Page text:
Happy Friday! I hope you’ve all had a great week and are ready for a lovely weekend ahead. Today I bring to you the NY Times By the Book Tag, which is based on the “By the Book” column of The New York Times. I love reading these articles and getting a sneak peek of people’s reading lives, so I was ecstatic when I was tagged to answer these questions myself! Thanks so much to Silanur @ Aloof Books for tagging me!
I’ve been reading Gone with the Wind by Margaret Mitchell for nearly a month now (it’s over 1000 pages long!) so it’s been a constant companion on my nightstand for a while. I’m about two-thirds of the way through and absolutely loving it!
Hmmm… I guess it depends on your definition of “truly great,” but I would say Animal Farm by George Orwell. I read the Spanish translation of it, and it was brilliant. Don’t worry– a full review is on its way!
This question is SO. DIFFICULT. There are so many authors that I would love to meet and have a conversation with, meaning that choosing one feels nearly impossible. I think I’ll have to go with J.R.R Tolkien, though, because his books have definitely shaped me as a reader. Besides, I’ve always wanted to know what his inspiration was for creating Middle-earth in the first place.
One of the most unusual books on my shelf is Salt: A World History by Mark Kurlansky. It’s basically what is sounds like it would be: a history of the world in regard to salt’s influence on civilizations, the environment, the economy, etc. It was one of the books we could choose to read for our AP World History summer assignment, and I just couldn’t resist seeing what all the salty hullabaloo was about. It might sound a bit strange, but I would definitely recommend checking it out!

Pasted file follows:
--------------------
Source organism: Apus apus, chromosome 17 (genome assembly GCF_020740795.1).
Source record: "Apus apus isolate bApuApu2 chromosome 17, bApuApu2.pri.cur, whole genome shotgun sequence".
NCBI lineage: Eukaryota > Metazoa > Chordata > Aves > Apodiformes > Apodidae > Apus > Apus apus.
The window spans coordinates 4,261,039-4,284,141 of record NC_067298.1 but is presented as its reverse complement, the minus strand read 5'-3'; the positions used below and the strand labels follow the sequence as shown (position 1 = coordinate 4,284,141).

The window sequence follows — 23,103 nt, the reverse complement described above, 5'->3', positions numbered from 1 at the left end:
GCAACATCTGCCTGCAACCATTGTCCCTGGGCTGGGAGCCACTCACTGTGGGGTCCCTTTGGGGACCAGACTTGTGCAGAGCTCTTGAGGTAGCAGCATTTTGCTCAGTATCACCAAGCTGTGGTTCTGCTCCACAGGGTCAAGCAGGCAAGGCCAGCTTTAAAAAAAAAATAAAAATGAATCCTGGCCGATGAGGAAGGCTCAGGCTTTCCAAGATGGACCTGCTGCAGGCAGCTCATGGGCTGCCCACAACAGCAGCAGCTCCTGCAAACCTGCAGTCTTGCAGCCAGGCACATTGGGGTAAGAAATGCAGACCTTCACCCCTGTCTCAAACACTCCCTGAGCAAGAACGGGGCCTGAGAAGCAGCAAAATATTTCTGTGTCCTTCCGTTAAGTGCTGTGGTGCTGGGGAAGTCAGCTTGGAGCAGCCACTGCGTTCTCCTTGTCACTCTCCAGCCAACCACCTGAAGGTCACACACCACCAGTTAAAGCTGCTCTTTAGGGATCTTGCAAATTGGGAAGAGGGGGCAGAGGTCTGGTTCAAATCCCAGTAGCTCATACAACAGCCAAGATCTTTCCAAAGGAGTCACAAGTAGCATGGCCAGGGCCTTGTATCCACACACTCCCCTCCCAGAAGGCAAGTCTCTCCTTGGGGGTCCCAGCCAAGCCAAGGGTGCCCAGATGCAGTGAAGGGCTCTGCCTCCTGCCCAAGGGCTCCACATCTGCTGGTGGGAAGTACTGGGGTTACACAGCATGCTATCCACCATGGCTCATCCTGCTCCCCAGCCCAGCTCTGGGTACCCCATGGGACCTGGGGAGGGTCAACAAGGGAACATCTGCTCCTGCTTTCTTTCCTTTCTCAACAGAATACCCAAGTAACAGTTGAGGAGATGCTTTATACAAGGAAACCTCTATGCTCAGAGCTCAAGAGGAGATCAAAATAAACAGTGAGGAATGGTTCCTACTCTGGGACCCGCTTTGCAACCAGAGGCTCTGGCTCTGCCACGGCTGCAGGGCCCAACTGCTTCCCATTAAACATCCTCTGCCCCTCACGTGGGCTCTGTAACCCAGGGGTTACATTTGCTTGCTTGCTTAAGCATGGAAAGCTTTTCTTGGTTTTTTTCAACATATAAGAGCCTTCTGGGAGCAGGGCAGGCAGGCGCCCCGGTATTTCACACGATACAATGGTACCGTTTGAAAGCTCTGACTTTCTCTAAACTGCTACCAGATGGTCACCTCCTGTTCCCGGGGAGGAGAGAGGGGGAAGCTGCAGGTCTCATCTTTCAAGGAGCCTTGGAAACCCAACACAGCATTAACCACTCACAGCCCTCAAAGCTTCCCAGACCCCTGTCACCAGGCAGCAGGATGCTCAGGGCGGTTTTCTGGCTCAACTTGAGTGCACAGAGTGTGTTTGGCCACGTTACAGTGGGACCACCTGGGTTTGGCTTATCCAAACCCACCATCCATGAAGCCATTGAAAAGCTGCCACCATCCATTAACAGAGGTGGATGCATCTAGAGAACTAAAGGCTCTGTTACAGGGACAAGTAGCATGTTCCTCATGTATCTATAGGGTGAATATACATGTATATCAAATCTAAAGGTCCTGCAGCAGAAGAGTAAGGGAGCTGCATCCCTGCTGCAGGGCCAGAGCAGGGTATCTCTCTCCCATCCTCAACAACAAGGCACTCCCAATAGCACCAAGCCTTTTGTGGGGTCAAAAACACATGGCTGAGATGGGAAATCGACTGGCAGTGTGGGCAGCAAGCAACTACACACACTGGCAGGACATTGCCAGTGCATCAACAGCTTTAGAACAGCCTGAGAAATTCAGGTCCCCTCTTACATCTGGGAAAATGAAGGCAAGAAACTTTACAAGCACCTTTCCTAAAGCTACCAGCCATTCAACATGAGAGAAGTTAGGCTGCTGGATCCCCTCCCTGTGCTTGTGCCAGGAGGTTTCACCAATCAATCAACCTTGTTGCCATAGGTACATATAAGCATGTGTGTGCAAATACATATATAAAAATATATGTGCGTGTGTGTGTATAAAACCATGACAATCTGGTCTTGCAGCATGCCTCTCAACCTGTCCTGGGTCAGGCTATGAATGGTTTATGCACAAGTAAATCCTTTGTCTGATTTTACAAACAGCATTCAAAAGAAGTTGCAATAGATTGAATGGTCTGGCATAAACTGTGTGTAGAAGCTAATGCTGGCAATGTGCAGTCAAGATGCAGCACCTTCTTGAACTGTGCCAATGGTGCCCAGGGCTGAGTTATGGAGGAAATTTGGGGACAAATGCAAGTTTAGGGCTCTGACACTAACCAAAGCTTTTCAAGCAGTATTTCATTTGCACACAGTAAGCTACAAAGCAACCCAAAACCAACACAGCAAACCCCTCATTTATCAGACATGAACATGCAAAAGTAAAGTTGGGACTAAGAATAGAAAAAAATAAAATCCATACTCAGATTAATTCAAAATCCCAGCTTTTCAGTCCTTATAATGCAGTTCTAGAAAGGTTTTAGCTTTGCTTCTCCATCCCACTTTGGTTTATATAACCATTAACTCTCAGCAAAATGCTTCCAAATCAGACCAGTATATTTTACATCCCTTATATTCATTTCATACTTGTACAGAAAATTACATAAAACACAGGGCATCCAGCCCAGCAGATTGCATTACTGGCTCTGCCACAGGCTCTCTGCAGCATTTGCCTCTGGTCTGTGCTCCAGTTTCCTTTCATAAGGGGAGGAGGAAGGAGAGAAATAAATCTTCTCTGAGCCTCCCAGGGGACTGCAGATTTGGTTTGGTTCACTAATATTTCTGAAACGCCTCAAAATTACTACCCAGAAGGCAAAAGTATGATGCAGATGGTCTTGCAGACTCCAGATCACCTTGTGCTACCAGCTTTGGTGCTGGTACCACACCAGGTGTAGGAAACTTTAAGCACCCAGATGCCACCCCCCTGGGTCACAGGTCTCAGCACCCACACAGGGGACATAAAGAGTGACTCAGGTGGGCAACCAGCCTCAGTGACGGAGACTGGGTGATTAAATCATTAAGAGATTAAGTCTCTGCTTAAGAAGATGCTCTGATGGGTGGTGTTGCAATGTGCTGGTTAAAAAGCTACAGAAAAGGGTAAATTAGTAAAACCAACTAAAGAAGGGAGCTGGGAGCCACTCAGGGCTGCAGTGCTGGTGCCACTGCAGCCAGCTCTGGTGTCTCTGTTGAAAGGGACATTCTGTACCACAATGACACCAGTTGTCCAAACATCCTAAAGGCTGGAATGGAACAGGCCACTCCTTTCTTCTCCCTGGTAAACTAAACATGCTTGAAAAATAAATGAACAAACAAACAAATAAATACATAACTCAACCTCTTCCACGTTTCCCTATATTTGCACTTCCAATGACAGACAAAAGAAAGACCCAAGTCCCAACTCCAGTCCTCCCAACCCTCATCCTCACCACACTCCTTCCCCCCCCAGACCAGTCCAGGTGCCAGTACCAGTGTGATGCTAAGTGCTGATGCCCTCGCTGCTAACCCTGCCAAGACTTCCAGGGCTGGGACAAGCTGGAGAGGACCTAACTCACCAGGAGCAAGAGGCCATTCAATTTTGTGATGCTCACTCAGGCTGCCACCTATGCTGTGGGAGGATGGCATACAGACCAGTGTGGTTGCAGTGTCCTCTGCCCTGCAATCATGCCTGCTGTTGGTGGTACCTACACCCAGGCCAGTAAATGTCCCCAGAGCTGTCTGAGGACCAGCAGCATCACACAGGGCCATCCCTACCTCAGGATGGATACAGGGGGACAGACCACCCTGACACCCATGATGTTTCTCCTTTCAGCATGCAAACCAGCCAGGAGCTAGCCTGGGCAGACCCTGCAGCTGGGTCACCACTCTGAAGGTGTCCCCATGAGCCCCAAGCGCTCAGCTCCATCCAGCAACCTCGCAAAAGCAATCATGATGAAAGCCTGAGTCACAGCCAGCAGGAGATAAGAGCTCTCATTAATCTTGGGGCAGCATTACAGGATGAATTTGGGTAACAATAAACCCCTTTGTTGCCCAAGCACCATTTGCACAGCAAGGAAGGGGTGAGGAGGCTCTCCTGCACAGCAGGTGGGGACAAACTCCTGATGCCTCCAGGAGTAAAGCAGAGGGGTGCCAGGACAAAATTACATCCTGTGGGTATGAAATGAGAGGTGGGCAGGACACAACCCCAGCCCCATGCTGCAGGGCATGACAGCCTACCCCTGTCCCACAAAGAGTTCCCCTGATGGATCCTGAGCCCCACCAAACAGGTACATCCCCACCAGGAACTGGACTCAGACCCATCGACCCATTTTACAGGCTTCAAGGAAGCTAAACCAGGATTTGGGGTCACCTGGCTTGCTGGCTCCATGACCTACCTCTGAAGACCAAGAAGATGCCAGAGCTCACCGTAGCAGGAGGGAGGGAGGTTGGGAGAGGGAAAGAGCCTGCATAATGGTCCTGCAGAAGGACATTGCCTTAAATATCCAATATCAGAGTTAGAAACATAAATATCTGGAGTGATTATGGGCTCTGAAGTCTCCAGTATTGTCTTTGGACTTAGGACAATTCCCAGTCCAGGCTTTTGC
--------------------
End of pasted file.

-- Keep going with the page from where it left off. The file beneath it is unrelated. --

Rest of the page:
How do you organize your personal library?
By genre. I’ve never been one to alphabetize my books, and organizing them by genre just makes the most sense to me.
SO MANY BOOKS. High on my list right now are One Hundred Years of Solitude by Gabriel García Márquez, Little Women by Louisa May Alcott, and Sense and Sensibility by Jane Austen. But seriously, there are probably hundreds. So many exciting books, so little time!
Me and Earl and the Dying Girl by Jesse Andrews. I didn’t hate this book, but I certainly didn’t love it like everyone else seems to. The humor just fell flat for me, and I didn’t think that the story had much substance or plot. It was more disappointing than anything else.
What kind of stories are you drawn to?
Ones rich in history, character development, plot twists, and beautifully brilliant writing.
What an interesting question! I always love seeing how people answer this one because there are so many angles you can come from. Do you want to educate the president? Make him/her laugh? Cry? Have an epiphany? Personally, I would love to see any president read Alexander Hamilton by Ron Chernow. Perhaps Hamilton’s incredible accomplishments would inspire the president to strive to achieve actual positive change.
What do you plan to read next?
Soon I’ll be posting an exciting TBR for the upcoming Booktubeathon, but for now I’m just going to focus on trying to finish Gone with the Wind.
I’m not sure who has done this tag already, but if you haven’t then feel free to do so!
- Jill @ Book Nerd Reads
- Stephanie @ Between Folded Pages
- Aila @ One Way Or An Author (What a clever blog name!!)
- Eliza @ Bookaholic
- Grace @ kimmie.gg
Thanks again to Silanur for tagging me! 🙂
What are your answers to these questions? What do you think of mine? What are you currently reading? Let me know in the comments section below!